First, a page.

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Judges Reveal Struggles From the Bench

By Susannah Buell

October 18, 2019

Tough Cases Judges

The D.C. Bar Communities Office hosted Judges Gregory E. Mize, Reggie B. Walton, Russell F. Canan, and Frederick H. Weisberg on October 10 to discuss the book Tough Cases, which they co-wrote with nine other judges from around the country.

On October 10 four District of Columbia judges gathered at the D.C. Bar to discuss Tough Cases: Judges Tell the Stories of Some of the Hardest Decisions They’ve Ever Made, a book in which 13 judges from across the United States describe how they came to a difficult ruling that altered the course of people’s lives. 

D.C. Superior Court Senior Judge Russell F. Canan said the book, published in 2018, came about after he and some colleagues started talking about past cases they just could not forget. They soon realized that a first-hand account of these cases could help explain the complexity of the judicial decision-making process to the public. 

“Although there’s a lot of material out there for academia and professionals, there’s actually very little written for the general public as to what actually goes on in trial court,” Canan said.  

In the chapter “Rough Justice,” Canan recalled the proceedings in United States v. Sam Johnson, in which it seemed the jury was about to find an innocent man guilty of assault with a dangerous weapon and possession of a firearm during a crime of violence. The latter charge carries a mandatory five-year prison sentence. If the defendant pleaded guilty to a major felony, assault with intent to kill, the judge could simply place him on probation. Canan decided to bring up the plea idea without violating the rule against judicial participation in plea bargaining. 

Although the case had a positive outcome, Canan wonders whether he’d do the same today. “Do the ends justify the means if the ends are just?” he asked.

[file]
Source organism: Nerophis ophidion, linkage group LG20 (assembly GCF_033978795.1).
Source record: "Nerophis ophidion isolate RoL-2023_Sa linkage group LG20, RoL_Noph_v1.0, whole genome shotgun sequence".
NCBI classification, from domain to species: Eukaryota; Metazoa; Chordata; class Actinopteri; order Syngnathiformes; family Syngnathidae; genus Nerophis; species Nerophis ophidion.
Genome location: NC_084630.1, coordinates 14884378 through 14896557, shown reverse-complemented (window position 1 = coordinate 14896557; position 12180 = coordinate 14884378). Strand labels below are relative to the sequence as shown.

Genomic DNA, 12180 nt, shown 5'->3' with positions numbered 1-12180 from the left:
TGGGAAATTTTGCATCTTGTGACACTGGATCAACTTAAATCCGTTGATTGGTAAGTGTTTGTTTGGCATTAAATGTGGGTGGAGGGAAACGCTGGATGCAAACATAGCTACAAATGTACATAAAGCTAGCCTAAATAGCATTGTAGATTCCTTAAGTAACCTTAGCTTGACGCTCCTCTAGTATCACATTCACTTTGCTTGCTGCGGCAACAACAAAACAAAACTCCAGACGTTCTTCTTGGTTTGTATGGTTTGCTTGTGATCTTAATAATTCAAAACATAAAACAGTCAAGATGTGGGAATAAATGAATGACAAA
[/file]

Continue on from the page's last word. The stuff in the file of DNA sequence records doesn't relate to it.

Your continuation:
Senior Judge Reggie B. Walton of the U.S. District Court for the District of Columbia presided over the case United States v. I. Lewis “Scooter” Libby. Libby, Vice President Dick Cheney’s chief of staff, was charged with making false statements to the FBI, perjury, and obstruction of justice in the federal investigation into the leaking of a CIA agent’s identity. For Judge Walton, one huge challenge was keeping an impartial jury due to the intense media attention. He also faced the reality that “because of the political nature of the case and the status Libby held with the Bush administration, there was a good chance that he’d be pardoned” no matter how much work went into the trial.  

In July 2009 the harrowing case against a woman accused of murdering her four daughters and living with their decaying remains for months came before D.C. Superior Court Senior Judge Frederick H. Weisberg. The case, United States v. Banita Jacks, is the subject of the book’s chapter “Crazy or Cruel: The Trial of an Unexplained Filicide.” Jacks strenuously refused to raise the insanity defense and waived her right to a jury trial. Not only was she found competent to stand trial, but she also demonstrated that she made those decisions rationally. 

After relaying the details of the case, Judge Weisberg noted “the difficulty in trying this case without a jury with the overlay of mental illness that was not being raised as a defense.”  

For Senior Judge Gregory E. Mize of the D.C. Superior Court, the events occurring after his decision in a child abuse matter made it the toughest case in his experience. Over a period of three years, Judge Mize conducted review hearings where it was clear that the mother, who suffered from Munchausen syndrome by proxy and had been making her daughter sick, was not making progress in therapy and should be denied visitation rights. 

Mize said the case left him with a “haunting feeling” about keeping a mother and her child apart. Mize said he found some relief years later after meeting with the adult “Jenny,” who had grown up happy despite her ordeal.  

After the presentation ended, an audience member asked the judges how they feel about the legal system. Judge Walton responded that he has “a lot of faith in juries” but is concerned whether we have a fair and just system, while Judge Mize said he is “proud of the administration of justice in D.C.” 

As Canan, Mize, and Weisberg wrote in the book’s introduction, they said they hoped readers “will come away with a renewed faith that our justice system — sometimes maligned and not always perfect — is still the best in the world.”